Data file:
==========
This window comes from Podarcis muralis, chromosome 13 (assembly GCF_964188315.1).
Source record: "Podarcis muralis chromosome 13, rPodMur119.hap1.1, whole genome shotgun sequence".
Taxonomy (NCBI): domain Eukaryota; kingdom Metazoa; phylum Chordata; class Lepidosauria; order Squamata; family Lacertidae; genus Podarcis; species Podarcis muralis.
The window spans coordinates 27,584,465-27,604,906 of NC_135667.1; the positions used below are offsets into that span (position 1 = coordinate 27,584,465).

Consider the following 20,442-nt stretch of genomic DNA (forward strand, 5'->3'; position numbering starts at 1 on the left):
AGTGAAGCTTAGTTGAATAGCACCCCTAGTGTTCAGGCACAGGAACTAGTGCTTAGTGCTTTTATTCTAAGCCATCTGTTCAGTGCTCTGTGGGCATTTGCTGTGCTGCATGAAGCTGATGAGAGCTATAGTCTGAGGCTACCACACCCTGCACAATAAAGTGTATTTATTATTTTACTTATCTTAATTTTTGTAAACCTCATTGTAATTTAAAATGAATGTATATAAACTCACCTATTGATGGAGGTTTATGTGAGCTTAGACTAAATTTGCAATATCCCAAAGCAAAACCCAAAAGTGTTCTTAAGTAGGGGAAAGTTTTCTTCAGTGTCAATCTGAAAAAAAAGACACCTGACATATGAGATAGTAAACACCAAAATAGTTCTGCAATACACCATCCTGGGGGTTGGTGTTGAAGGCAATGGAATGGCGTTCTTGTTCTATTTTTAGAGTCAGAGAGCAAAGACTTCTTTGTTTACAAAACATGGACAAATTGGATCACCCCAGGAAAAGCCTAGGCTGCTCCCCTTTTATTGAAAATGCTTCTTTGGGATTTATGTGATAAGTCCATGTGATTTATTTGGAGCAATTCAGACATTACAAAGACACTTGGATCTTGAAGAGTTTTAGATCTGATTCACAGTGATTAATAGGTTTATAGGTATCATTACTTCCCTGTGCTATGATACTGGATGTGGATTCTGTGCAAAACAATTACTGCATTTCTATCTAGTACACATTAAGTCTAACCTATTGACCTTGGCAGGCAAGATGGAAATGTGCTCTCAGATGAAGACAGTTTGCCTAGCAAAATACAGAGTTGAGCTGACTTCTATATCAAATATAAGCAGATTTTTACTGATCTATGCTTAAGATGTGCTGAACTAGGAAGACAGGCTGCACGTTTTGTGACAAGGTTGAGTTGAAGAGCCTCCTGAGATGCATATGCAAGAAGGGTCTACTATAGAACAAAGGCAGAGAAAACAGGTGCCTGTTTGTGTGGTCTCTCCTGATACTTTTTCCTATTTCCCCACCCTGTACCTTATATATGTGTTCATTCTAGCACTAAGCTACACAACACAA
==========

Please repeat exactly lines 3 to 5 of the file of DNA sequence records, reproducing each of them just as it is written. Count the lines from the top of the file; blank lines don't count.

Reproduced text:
Taxonomy (NCBI): domain Eukaryota; kingdom Metazoa; phylum Chordata; class Lepidosauria; order Squamata; family Lacertidae; genus Podarcis; species Podarcis muralis.
The window spans coordinates 27,584,465-27,604,906 of NC_135667.1; the positions used below are offsets into that span (position 1 = coordinate 27,584,465).

Consider the following 20,442-nt stretch of genomic DNA (forward strand, 5'->3'; position numbering starts at 1 on the left):